I know it feels like marketing sometimes, this “evangelism” or spreading of the gospel, the good news. Back in the day, it was a little different since communication was a personal craft. People who could speak well or or turn a phrase, or read, were the ones who led the way. People who had miraculous experiences were quick to tell (for a season) and eyewitnesses retold what they saw and/or heard again and again. But, have we been playing “chinese telephone?”
The Lord has commanded us to do this. Remember His words: “I have appointed you a light to the nations beyond Israel, so you can bring redemption to every corner of the earth.” [Isa 49:6] These words created two strong reactions. The outsiders were thrilled and praised God’s message, and all those who had been appointed for eternal life became believers. Through them the Lord’s message spread through the whole region. But the Jewish leaders united the aristocratic religious women and the city’s leading men in opposition to Paul and Barnabas, and soon they were persecuted and driven out of the region. They [Paul and Barnabas] simply shook the dust off their feet in protest and moved on . . . [Acts 13:47-51a]
Oral traditions are powerful. The personal telling of a story or episode is always more compelling than a newspaper article or textbook telling of the same event. We have all read about the execution of 6 million Jews in the second world war, but meeting and speaking with even one survivor of the Holocaust will sear the mind forever. Just last week, two bombs went off at the Boston Marathon, we were appalled and even fascinated, watching hour after hour for the smallest bit of news. And yet, the reality of that story was much more immediate when I spoke to Mary whose daughter was in the race. She was there.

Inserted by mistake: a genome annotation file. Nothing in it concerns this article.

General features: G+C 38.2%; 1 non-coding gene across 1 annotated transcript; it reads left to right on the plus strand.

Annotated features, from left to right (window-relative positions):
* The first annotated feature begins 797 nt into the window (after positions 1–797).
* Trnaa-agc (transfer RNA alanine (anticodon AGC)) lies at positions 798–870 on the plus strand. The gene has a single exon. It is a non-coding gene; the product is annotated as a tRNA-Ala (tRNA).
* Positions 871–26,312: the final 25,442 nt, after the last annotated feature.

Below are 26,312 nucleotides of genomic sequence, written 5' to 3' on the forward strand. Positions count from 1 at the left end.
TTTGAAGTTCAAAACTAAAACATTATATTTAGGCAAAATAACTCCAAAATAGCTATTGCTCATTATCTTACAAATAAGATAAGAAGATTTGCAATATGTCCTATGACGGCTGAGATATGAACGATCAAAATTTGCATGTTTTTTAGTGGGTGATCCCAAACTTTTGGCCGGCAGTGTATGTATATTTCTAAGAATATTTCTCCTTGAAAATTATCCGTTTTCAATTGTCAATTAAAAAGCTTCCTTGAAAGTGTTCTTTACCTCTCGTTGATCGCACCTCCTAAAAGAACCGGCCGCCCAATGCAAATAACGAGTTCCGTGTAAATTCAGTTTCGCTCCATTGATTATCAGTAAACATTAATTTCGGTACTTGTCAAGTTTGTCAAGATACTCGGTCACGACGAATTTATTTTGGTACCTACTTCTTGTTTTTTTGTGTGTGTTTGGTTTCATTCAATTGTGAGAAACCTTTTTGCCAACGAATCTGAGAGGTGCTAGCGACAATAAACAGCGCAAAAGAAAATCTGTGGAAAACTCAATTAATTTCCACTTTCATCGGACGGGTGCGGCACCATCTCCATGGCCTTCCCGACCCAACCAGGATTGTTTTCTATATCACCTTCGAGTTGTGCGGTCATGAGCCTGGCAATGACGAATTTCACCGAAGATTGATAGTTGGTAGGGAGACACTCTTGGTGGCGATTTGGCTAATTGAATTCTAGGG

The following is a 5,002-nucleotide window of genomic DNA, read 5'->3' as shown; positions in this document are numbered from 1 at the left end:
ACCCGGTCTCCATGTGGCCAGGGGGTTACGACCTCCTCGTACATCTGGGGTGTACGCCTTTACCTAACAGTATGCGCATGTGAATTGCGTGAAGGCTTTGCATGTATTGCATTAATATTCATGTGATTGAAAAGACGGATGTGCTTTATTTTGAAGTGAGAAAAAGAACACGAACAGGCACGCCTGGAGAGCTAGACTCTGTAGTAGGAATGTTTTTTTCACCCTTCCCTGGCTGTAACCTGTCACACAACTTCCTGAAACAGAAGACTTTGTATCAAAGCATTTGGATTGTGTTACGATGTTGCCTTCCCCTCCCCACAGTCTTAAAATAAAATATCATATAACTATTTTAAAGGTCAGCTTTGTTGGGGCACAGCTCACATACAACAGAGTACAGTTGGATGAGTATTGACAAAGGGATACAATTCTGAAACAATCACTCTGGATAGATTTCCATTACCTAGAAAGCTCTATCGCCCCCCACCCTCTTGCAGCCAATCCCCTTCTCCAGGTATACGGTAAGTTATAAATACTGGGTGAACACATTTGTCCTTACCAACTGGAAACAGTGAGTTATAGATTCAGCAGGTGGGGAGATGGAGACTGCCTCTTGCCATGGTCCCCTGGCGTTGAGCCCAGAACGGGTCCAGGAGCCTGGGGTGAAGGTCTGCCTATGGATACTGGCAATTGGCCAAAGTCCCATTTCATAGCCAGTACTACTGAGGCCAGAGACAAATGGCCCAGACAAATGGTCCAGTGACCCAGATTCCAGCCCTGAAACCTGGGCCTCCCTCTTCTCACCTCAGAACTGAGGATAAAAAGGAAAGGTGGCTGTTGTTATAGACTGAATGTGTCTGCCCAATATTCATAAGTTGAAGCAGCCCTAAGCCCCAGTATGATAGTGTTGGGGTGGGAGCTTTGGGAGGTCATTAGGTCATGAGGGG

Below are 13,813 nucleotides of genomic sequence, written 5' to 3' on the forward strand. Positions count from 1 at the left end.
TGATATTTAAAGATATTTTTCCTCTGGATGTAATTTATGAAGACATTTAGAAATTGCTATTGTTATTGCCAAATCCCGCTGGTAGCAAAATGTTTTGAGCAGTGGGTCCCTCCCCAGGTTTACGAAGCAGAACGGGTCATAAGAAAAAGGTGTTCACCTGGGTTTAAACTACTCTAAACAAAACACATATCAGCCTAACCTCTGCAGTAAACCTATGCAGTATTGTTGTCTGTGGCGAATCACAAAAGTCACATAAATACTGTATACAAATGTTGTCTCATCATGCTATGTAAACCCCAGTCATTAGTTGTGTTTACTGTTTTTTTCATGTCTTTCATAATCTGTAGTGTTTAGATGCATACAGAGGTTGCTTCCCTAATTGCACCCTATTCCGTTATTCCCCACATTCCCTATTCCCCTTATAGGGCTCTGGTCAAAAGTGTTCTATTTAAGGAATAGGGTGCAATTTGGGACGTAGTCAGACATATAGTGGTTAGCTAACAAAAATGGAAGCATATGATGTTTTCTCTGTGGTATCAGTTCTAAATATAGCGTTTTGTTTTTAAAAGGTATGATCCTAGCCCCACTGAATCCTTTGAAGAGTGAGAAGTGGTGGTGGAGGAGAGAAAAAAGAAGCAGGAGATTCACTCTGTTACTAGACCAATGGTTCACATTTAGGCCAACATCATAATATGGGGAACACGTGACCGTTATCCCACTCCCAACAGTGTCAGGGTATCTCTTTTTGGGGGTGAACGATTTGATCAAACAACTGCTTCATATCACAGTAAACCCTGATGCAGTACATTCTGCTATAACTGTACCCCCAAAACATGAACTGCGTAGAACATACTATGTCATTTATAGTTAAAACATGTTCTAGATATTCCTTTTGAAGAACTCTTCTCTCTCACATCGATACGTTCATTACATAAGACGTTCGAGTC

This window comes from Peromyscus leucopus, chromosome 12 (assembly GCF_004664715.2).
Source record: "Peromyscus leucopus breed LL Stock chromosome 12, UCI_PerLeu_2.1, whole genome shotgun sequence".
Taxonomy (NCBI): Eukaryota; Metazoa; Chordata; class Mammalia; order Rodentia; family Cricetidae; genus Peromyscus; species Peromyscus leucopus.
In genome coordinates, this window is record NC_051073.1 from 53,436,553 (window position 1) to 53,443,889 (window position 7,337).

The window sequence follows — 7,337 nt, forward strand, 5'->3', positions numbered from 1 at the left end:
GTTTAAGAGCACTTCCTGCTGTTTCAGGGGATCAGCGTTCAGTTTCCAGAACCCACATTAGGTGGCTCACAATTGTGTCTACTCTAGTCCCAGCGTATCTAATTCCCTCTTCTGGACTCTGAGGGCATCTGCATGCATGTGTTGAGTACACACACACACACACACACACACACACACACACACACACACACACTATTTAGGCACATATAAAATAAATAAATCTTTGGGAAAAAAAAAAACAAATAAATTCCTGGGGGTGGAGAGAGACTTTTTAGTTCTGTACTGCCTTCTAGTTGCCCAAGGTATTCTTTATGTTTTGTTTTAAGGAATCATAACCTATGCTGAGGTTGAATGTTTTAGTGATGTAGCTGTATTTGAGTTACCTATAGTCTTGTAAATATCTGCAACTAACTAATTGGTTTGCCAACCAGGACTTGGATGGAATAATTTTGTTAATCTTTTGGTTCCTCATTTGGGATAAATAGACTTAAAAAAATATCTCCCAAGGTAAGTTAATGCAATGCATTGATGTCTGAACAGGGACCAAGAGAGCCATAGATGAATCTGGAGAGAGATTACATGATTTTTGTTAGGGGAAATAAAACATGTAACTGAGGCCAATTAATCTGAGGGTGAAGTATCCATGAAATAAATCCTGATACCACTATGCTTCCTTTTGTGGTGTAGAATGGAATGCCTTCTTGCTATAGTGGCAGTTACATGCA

Over the Easter season, I watched the old movie, The Robe, again. The phrase that keeps ringing through my mind was, “Were you there?” And this was the point: being “there,” being at the crucifixion was the turning point for Marcellus Gallio [Richard Burton]. And, in the end, when he finally embraces his first hand experience, he is changed.
It is our own first hand experiences that change us as well. Some of those sagas are dramatic and others are not. We cannot all have a “road to Damascus” [Acts 9] story. And yet, there is something personal that moved us from one place to another, from one belief to another, from one understanding to another. Each moment is different and even unique. When did you come to believe?
But I urge us all to take care. We are not longer living in an oral society. We are living in the Twitterverse where Google and Facebook have become verbs, where the image now trumps words, and “reach” means how many “eyeballs” we can accumulate and entice to land on a web page or a flat screen.
The gospel is not a show. It’s not some event that we are “marketing.” The gospel is only as dynamic as your story is for you.
The rest is hype. And just as you get sick of seeing the same commercial over and over again, so people grow tired of hearing and seeing the canned gospel.
If it really means something to you . . . to me, then that is story I have to tell. And if it resonates, that’s great. If not, then I simply knock the dust from my shoes and keep on keeping on. Because I know my story is true. I cannot convince anyone to believe it. It just is what it is for me.